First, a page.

Journal Article

Multimer formation as a consequence of separate homodimerization domains: the human c-Jun leucine zipper is a transplantable dimerization module

L.G. Riley, G.B. Ralston and A.S. Weiss

in Protein Engineering, Design and Selection

Volume 9, issue 2, pages 223-230
Published in print February 1996 | ISSN: 1741-0126
e-ISSN: 1741-0134 | DOI: https://dx.doi.org/10.1093/protein/9.2.223
Multimer formation as a consequence of separate homodimerization domains: the human c-Jun leucine zipper is a transplantable dimerization module

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Human c-Jun and c-Fos leucine zipper domains were examined for their ability to serve as autonomous dimerization domains as part of a heterologous protein construct. Schistosoma japonicum glutathione S-transferase (GST) was fused to recombinant Jun leucine zipper (rJunLZ) and Fos leucine zipper (rFosLZ) domains. SDS–PAGE ‘snapshot’ analyses based on disulphide linkage of monomers demonstrated the ability of rJunLZ to function as a dimerization motif in a foreign protein environment. Steric hindrance prevented formation of rJunLZ–GST::rFosLZ–GST heterodimers whereas rJunLZ–GST::rFosLZ and rJunLZ::rFosLZ–GST formed readily. Furthermore, rJunLZ–GST generated homodimers suggesting fusion protein heterodimers interact differently to homodimers. Gel filtration chromatography confirmed that GST is a dimer in solution and that attachment of a leucine zipper domain allows further interactions to take place. Sedimentation equilibrium analyses showed that GST is a stable dimer (Ka > 106 M-1) with no higher multimeric forms. rFosLZ–GST weakly associates beyond a dimer (Ka ˜4×105 M-1) and rJunLZ–GST associates indefinitely (Ka ˜4×106 M-1), consistent with an isodesmic model of association. The interaction of these leucine zippers independently of GST association demonstrates their utility in the modification of proteins when multimer formation is desired.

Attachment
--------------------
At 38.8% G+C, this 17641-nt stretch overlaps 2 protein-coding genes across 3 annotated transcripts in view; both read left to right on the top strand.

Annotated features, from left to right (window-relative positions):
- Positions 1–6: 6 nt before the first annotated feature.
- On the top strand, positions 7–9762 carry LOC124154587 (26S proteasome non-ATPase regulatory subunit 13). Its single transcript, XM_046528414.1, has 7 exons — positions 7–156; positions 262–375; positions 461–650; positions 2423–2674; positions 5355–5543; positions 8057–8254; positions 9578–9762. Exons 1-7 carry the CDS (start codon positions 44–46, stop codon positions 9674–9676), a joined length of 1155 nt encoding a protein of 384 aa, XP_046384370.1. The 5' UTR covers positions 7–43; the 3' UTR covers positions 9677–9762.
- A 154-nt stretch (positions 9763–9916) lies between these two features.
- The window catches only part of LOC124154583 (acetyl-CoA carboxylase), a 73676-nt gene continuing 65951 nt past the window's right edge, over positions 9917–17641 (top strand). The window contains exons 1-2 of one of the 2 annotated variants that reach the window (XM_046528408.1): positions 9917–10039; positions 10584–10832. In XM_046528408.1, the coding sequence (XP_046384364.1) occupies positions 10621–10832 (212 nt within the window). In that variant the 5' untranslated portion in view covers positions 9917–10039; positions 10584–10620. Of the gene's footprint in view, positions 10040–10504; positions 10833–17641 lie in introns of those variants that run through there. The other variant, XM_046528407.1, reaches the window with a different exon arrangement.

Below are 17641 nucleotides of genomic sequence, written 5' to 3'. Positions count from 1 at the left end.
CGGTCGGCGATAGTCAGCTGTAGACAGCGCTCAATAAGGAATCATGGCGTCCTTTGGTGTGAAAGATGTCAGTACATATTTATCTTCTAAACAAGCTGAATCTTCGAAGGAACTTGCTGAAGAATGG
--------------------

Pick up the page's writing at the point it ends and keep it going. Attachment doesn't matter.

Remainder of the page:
Keywords: c-Fos; c-Jun; glutathione S-transferase; leucine zipper; multimer

Journal Article.  0 words. 

Subjects: Proteins

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